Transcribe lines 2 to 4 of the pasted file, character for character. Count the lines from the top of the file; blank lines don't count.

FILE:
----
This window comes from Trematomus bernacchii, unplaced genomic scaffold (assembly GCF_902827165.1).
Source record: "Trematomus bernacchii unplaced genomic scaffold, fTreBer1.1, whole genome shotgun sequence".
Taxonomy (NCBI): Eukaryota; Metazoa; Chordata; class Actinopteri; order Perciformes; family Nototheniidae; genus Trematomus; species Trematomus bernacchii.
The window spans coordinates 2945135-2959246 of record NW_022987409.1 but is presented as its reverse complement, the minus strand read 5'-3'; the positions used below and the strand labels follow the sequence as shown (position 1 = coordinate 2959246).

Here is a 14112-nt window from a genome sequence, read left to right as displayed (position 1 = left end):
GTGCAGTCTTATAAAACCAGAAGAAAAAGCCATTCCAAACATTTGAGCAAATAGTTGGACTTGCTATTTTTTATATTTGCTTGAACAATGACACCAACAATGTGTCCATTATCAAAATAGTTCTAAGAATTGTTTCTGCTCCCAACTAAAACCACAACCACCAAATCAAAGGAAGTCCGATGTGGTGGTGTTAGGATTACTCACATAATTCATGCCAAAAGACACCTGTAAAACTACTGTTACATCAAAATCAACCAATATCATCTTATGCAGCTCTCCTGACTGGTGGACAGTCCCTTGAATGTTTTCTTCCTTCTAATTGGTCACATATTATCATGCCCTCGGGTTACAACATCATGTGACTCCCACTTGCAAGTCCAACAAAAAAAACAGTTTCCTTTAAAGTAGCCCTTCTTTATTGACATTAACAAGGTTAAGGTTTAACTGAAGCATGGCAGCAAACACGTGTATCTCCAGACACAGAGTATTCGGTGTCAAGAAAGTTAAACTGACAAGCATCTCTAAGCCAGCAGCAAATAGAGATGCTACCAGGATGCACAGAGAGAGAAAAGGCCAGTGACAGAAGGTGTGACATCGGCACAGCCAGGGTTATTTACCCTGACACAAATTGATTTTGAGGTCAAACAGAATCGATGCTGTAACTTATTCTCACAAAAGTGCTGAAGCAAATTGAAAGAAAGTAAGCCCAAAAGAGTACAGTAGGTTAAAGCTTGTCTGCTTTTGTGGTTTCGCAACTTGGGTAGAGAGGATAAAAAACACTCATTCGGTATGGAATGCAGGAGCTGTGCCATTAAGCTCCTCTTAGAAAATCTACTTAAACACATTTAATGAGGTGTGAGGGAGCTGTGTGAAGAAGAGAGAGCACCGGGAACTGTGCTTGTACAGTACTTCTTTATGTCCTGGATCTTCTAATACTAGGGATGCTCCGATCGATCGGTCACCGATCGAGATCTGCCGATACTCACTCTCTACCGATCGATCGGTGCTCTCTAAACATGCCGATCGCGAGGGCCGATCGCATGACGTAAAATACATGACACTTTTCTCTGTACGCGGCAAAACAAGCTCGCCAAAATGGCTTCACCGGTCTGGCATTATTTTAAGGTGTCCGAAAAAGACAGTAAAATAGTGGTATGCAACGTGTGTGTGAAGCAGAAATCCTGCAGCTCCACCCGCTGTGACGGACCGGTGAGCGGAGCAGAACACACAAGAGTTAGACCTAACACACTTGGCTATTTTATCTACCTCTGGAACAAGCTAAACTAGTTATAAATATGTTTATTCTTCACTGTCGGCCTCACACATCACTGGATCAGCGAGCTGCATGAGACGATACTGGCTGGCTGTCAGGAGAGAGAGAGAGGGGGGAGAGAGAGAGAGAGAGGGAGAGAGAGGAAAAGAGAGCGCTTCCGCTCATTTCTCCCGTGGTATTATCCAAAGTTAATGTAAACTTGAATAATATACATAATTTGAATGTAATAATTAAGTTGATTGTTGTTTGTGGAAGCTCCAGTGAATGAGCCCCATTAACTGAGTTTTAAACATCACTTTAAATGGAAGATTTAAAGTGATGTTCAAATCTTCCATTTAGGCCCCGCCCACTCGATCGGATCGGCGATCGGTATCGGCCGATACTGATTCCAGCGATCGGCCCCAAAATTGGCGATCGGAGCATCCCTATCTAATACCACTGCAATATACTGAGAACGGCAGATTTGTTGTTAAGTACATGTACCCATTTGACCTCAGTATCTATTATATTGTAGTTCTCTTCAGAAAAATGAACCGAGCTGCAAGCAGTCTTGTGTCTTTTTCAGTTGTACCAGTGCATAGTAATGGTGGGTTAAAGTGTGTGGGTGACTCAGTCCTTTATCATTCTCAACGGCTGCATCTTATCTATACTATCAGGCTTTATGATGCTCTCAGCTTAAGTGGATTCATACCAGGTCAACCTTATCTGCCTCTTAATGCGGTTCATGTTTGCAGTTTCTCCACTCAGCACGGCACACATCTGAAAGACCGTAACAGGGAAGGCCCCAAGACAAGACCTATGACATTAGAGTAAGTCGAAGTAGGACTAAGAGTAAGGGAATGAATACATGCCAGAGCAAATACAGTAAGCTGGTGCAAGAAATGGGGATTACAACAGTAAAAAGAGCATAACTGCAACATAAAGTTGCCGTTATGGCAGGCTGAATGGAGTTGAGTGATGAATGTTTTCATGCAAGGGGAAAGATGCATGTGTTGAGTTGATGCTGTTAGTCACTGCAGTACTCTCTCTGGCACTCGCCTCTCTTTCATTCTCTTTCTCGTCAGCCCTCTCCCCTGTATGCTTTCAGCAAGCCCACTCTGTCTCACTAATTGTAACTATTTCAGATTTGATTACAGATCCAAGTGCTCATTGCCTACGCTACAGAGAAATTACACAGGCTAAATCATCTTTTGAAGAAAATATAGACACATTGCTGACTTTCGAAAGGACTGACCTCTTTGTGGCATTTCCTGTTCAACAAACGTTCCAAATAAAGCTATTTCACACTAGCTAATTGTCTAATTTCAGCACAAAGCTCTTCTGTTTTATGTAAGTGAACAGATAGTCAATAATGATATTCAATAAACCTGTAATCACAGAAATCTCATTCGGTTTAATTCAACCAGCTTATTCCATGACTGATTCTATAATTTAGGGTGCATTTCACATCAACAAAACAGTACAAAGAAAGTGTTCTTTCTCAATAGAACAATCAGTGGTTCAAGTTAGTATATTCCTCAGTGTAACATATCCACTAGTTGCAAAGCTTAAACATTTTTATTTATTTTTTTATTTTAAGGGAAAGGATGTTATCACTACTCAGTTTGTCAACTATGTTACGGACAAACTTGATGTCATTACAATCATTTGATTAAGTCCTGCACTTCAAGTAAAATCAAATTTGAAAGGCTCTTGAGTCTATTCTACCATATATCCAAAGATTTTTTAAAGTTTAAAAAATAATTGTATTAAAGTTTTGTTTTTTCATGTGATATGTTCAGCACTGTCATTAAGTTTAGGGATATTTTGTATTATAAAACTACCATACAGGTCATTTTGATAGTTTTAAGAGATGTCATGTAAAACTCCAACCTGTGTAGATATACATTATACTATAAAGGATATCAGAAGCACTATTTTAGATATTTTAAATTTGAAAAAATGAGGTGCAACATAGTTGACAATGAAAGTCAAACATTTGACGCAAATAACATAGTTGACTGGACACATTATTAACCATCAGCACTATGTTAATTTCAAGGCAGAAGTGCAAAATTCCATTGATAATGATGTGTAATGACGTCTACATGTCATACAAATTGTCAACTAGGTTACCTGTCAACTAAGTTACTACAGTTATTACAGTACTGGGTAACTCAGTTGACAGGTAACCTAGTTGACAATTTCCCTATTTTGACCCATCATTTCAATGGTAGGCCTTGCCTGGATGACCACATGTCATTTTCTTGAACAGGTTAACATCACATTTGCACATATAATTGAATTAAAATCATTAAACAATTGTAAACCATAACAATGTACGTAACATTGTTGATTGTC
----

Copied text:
Source record: "Trematomus bernacchii unplaced genomic scaffold, fTreBer1.1, whole genome shotgun sequence".
Taxonomy (NCBI): Eukaryota; Metazoa; Chordata; class Actinopteri; order Perciformes; family Nototheniidae; genus Trematomus; species Trematomus bernacchii.
The window spans coordinates 2945135-2959246 of record NW_022987409.1 but is presented as its reverse complement, the minus strand read 5'-3'; the positions used below and the strand labels follow the sequence as shown (position 1 = coordinate 2959246).